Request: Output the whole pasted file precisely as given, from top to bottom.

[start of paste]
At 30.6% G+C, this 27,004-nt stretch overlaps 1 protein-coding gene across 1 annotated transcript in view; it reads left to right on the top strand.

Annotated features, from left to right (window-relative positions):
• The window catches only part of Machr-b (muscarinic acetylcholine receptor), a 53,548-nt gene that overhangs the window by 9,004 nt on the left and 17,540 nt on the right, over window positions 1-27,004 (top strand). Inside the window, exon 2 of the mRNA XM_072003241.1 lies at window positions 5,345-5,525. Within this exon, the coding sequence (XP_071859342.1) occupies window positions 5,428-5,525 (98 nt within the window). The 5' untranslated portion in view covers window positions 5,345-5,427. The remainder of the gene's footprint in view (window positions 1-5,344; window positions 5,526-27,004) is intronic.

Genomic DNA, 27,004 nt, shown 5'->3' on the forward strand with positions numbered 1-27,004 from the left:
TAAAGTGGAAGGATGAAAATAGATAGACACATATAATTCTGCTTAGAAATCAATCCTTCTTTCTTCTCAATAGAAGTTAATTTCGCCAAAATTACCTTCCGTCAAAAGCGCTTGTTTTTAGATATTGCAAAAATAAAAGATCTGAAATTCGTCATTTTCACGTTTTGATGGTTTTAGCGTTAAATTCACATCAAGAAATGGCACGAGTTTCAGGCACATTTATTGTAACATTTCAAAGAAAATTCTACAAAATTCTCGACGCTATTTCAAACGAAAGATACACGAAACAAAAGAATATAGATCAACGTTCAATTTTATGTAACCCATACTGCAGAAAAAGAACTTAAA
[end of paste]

At 30.6% G+C, this 27,004-nt stretch overlaps 1 protein-coding gene across 1 annotated transcript in view; it reads left to right on the top strand.

Annotated features, from left to right (window-relative positions):
• The window catches only part of Machr-b (muscarinic acetylcholine receptor), a 53,548-nt gene that overhangs the window by 9,004 nt on the left and 17,540 nt on the right, over window positions 1-27,004 (top strand). Inside the window, exon 2 of the mRNA XM_072003241.1 lies at window positions 5,345-5,525. Within this exon, the coding sequence (XP_071859342.1) occupies window positions 5,428-5,525 (98 nt within the window). The 5' untranslated portion in view covers window positions 5,345-5,427. The remainder of the gene's footprint in view (window positions 1-5,344; window positions 5,526-27,004) is intronic.

Genomic DNA, 27,004 nt, shown 5'->3' on the forward strand with positions numbered 1-27,004 from the left:
TAAAGTGGAAGGATGAAAATAGATAGACACATATAATTCTGCTTAGAAATCAATCCTTCTTTCTTCTCAATAGAAGTTAATTTCGCCAAAATTACCTTCCGTCAAAAGCGCTTGTTTTTAGATATTGCAAAAATAAAAGATCTGAAATTCGTCATTTTCACGTTTTGATGGTTTTAGCGTTAAATTCACATCAAGAAATGGCACGAGTTTCAGGCACATTTATTGTAACATTTCAAAGAAAATTCTACAAAATTCTCGACGCTATTTCAAACGAAAGATACACGAAACAAAAGAATATAGATCAACGTTCAATTTTATGTAACCCATACTGCAGAAAAAGAACTTAAA